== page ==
Is Fiber-to-the-Ethernet a New Definition of FTTx?

The industry knows it has a serious issue on its hands—how do we deliver more bandwidth to our users? The most popular way is by using Ethernet networks and by deploying fiber. In this blog, James Donovan explains how you can become a fiber optic infrastructure specialist.

Ethernet_imageNetwork infrastructure planning can be stated in a relatively simple equation:

Data Centralization + IP Convergence = Large amounts of aggregated bandwidth in the arteries and tributaries of the network infrastructure

The industry is faced with a growing dilemma; how do we deliver enough bandwidth to the user? We face lack of bandwidth in the network backbone and data centers to support applications such as:

  • Storage Area Networks (SAN)
  • Network Attached Storage (NAS)
  • Server virtualization
  • High-performance computing
  • Multi-site collaboration
  • Streaming multi-media
  • Data warehousing
  • Cloud computing

For more than 30 years, network developments have taken parallel paths for both optical-fiber and copper transmission media. Various transmission methods were developed including:

  • Token Ring
  • Fiber Channel
  • Fiber Distributed Data Interface (FDDI)
  • Ethernet

Of all the Local Area Network (LAN) protocols, Ethernet is clearly the market favorite. As Ethernet evolves to higher-speed forms, it addresses customers’ data networking needs with a cost-effective reliable solution. Additionally, switched Ethernet networks have shown themselves to be extremely robust, performing over every physical media layer available—from twisted pair cables to all types of fiber-optic cables. Almost all network traffic today starts out as Ethernet and IP traffic.

Therefore, building Ethernet networks with the next step up in speed is the easiest way to scale enterprise and service-provider networks. The decimal point moved from one to 10 Gigabits per second (Gbps), and 100 Gbps will move it one step further, enabling Ethernet to match and exceed speeds of the fastest technology in metropolitan area networks (MANs) and wide-area networks (WANs). In fact such is the interest in multi-gigabit networks, options for 2.5, 5, 10, 25, 40, 100 and 400 Gbps Ethernet have been or are being developed.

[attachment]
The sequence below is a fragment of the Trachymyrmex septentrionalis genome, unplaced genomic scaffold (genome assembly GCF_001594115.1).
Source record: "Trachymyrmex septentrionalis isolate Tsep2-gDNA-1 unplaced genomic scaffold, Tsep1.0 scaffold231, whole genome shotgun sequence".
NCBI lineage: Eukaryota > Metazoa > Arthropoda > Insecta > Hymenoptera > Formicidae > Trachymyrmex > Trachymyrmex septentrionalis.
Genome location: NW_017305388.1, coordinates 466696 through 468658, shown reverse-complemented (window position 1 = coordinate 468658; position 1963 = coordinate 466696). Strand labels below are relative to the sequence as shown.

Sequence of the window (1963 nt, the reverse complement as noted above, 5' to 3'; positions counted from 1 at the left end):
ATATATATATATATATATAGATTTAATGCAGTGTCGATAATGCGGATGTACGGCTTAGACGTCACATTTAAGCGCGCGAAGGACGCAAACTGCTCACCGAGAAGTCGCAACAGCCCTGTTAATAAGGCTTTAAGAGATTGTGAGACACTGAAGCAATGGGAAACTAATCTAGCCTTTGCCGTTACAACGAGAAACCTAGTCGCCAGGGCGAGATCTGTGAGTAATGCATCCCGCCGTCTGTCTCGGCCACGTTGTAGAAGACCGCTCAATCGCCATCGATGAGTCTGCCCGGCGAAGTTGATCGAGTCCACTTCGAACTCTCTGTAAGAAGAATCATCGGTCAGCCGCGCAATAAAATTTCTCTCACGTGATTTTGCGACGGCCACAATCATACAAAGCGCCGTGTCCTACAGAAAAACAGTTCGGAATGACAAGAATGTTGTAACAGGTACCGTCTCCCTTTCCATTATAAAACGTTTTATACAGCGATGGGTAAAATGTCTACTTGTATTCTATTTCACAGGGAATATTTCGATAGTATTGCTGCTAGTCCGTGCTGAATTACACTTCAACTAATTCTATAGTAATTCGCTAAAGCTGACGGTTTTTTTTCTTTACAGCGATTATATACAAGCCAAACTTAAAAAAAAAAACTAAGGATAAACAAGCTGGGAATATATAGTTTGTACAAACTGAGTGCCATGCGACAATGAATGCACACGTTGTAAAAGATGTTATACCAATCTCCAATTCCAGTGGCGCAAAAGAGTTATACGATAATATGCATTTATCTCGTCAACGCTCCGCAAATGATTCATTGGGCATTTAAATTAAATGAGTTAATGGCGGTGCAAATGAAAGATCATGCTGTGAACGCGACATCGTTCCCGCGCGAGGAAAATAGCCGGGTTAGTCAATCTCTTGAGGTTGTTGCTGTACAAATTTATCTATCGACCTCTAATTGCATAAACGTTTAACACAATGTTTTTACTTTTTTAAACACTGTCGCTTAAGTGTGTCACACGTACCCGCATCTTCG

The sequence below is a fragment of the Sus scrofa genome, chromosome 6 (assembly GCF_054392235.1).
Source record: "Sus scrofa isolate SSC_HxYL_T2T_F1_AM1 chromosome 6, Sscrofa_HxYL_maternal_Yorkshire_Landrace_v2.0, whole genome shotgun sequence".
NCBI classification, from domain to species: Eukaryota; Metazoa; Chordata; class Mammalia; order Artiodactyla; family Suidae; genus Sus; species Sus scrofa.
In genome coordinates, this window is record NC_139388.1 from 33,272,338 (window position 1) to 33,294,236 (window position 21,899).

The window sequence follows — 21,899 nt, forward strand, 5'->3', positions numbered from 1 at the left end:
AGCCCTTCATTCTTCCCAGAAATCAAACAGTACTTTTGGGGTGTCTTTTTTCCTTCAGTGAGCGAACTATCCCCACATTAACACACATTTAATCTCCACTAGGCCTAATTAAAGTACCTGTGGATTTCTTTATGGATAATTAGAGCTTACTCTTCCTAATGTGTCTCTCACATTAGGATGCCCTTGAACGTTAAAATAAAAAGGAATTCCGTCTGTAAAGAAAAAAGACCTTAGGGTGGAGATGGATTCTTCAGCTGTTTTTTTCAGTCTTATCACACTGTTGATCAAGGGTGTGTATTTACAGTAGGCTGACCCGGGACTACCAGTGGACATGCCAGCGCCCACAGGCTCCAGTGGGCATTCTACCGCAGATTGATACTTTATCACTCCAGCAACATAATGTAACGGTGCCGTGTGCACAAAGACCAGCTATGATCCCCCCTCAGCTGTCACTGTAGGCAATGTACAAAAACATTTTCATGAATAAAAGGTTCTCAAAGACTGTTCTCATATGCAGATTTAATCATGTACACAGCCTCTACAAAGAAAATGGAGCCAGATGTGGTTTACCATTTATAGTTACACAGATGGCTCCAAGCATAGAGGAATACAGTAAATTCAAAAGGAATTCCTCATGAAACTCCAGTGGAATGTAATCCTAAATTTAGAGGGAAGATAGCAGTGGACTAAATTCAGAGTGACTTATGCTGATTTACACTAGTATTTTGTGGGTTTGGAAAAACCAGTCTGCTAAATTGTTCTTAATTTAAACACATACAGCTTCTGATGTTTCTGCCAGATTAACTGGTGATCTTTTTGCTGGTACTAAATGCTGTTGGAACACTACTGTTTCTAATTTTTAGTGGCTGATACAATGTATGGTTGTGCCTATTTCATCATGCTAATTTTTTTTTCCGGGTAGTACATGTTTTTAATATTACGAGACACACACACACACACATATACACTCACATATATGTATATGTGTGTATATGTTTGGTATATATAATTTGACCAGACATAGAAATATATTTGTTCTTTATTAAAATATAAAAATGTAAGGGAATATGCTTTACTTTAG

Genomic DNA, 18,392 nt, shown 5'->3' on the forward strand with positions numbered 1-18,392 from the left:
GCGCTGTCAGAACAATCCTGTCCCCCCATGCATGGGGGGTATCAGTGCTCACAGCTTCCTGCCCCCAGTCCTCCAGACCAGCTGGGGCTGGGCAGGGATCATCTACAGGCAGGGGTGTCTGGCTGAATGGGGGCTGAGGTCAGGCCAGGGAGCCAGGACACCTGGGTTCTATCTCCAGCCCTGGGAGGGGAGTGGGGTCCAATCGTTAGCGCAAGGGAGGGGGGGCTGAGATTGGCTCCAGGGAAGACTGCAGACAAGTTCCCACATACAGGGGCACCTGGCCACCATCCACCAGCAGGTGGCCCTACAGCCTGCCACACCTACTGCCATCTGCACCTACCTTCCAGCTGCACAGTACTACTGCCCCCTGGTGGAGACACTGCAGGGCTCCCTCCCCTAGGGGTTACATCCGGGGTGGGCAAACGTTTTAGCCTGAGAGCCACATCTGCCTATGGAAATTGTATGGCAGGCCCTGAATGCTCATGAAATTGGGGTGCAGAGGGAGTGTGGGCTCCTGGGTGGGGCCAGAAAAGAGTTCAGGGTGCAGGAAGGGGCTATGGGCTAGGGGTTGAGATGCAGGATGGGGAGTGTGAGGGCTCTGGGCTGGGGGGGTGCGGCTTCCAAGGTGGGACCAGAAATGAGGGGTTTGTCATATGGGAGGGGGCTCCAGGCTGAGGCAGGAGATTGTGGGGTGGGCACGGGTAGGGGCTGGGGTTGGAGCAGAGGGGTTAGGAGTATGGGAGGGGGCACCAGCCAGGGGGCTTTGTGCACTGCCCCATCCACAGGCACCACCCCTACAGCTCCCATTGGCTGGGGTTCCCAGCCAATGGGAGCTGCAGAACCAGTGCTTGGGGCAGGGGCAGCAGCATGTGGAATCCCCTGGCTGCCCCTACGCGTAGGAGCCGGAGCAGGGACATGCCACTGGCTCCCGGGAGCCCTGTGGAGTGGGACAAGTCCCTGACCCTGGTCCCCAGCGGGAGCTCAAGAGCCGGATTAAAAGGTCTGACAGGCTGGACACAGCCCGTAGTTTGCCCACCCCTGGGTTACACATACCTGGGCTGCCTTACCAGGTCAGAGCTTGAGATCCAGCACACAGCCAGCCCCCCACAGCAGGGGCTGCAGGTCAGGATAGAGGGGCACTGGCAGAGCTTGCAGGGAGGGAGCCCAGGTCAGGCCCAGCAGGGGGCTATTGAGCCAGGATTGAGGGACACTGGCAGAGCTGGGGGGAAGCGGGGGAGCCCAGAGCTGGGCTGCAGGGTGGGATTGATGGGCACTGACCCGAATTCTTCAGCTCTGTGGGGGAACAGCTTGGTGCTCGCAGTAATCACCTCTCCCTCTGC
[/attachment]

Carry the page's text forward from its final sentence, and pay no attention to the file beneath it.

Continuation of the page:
Higher network speeds will continue to evolve because of steadily increasing bandwidth demands, coupled with reducing cost of interface electronics and the adoption of technologies such as cloud computing. The aggregation effects of user bandwidth drives even higher speeds in the data centers and network backbones.

As the network requirements in both the wired and wireless world fuel the need for high reliability, low delay, high bandwidth and extended distances, fiber optic solutions reach deeper into the network. If you are hedging your bets on which technology to learn about, fiber optics has to be up near the top of the list. That’s why the CommScope Infrastructure Academy now offers the SP4420 Fiber Optic Infrastructure Specialist Course.

Several options exist for extending the capability of optical fiber. For example, standards are starting to use multi-level coding on fiber cables to increase transmission capacity using less bandwidth, a technique popular in copper-based LANs. Fiber cables can also take advantage of wavelength division multiplexing (WDM), providing additional channels over the same fiber by using different colors (wavelengths) of light.

Parallel transmission is another way of increasing link speeds, with multiple fibers used to transmit data. Also, devices such as short wavelength lasers and vertical cavity surface emitting lasers (VCSELs), are capable of providing cost-effective gigabit-rate data links over multimode fiber. As network speeds continue to evolve ever higher, these new technologies and approaches will continue to be developed and deployed.

All these topics are discussed in this new course. Are you ready to become an infrastructure specialist?